01 Aug 2016

Egyptian Archaeology Skills School: Can you dig it?

Kelly Accetta rounds up the Society's first Egyptian Archaeology Skills School

Early last month, the Egypt Exploration Society hosted its first London-based archaeological skills school. Designed by Kelly Accetta, a PhD student at the University of Cambridge, it brought together experts in the field and students in order to kick-start their careers in Egyptian archaeology. Here Kelly reports on her experiences of running and attending the Society’s first Egyptian Archaeology Skills School.


The 2016 EASS students pose outside the EES with Dr Sarah Doherty and Anna Garnett

Landing a position on an excavation in Egypt can be tough – filled with determination but without the necessary skills can make it an unattainable goal. Trying for years to get onto field-schools in Egypt which were both expensive and unreliable (usually due to security permissions being withheld), I approached the Egypt Exploration Society early in 2016 to see what they could do. With the help and support of Carl Graves and Dr Chris Naunton, I was able to propose a week-long schedule covering the very basics of Egyptian archaeology from preparation and selection of sites, through excavation methods and recording techniques, onto site management, publication and dissemination.

Twelve experts from the discipline kindly offered to present in this intensive five-day school which attracted 15 students of Egyptology from the UK and Europe. Tickets sold in just one week of their launch and a healthy waiting list is encouragement to run the school again.


Students spotting changes in soil in order to find preserved mudbricks

The course’s broad introduction to modern Egyptian archaeology enabled students to identify skills they could pursue to become more attractive candidates for future fieldwork opportunities, as well as open up networking opportunities with the speakers and other colleagues.

Feedback from the course showed that students appreciated the variety of sessions, many of which incorporated a practical aspect after a talk on theoretical background. Some highlights from the sessions included: Dr Jeffrey Spencer challenging the students to identify areas of archaeological interest on satellite photographs; Liz Jones bringing surveying equipment for practical experience of setting up and operating; Dr Hannah Pethen provided an easy-to-follow step-by-step manual for creating maps of the Nile valley in QGIS; Dr Anna Stevens had the students set up excavation units and draw top plans in a local park; Dr Gemma Tully used the galleries of the British Museum as an exercise on analyzing bias in heritage management; Sarah Chapman introduced us to the basics of on-site photography and photogrammetry; and Dr Sarah Doherty and Anna Garnett brought in pottery sherds for the students to sort, record, and draw.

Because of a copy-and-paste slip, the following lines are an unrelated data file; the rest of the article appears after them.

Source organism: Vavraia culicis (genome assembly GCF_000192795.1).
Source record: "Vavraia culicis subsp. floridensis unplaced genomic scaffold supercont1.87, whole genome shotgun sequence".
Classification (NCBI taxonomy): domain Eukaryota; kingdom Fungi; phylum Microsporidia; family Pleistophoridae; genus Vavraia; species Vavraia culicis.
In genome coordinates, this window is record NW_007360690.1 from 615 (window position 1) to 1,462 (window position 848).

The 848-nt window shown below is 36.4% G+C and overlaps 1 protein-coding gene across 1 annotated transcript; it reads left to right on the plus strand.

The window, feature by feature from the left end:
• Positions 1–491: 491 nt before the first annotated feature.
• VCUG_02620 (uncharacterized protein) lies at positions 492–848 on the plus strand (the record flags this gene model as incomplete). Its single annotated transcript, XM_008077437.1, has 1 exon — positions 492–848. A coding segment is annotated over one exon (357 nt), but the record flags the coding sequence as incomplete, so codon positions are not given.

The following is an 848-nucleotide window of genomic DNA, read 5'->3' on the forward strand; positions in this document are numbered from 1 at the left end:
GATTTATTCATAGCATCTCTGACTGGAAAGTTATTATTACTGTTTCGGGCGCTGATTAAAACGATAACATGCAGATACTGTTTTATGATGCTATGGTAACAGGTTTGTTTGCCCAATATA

Dr Anna Stevens teaches students during the 2016 Egyptian Archaeology Skills School

Dr Anna Stevens helps the students lay out trenches in a local London park

During the week, there were several chances for the students to informally chat with the speakers, including a welcome drinks and a course dinner, both held at the London office. At these events, students discussed their interests and enquired about further avenues to practice their newly acquired skills.

At the end of the Skills School, the students were invited to attend the Society’s Current British Archaeology in Egypt (CBAE) conference, where many of the presentations given by the EES field directors showed the direct impact archaeological skills make in the investigation and recording of sites.

The success of the first Egyptian Archaeology Skills School has encouraged me to assist the EES in holding it annually, and to expand on the concept by offering more in-depth specific instruction on the various topics. Everyone involved agreed that the course filled a long-empty void, and that introducing the next generation of Egyptologists – perhaps future EES field directors! – to the skills needed in current Egyptian archaeology directly helps to fulfil the Society’s mission in Egypt today.


Kelly (far right) helps other students set up the total station in Doughty Mews

Kelly and the EES would like to extend their thanks and appreciation to the students that participated in the school, and of course to the speakers for giving their time and expertise:

Dr Chris Naunton, Dr Jeffrey Spencer, Liz Jones, Dr Hannah Pethen, Dr Anna Stevens, Sarah Chapman, Dr Gemma Tully, Will Schenck, Dr Sarah Doherty, Anna Garnett, Dr Jan Geisbusch, and Carl Graves.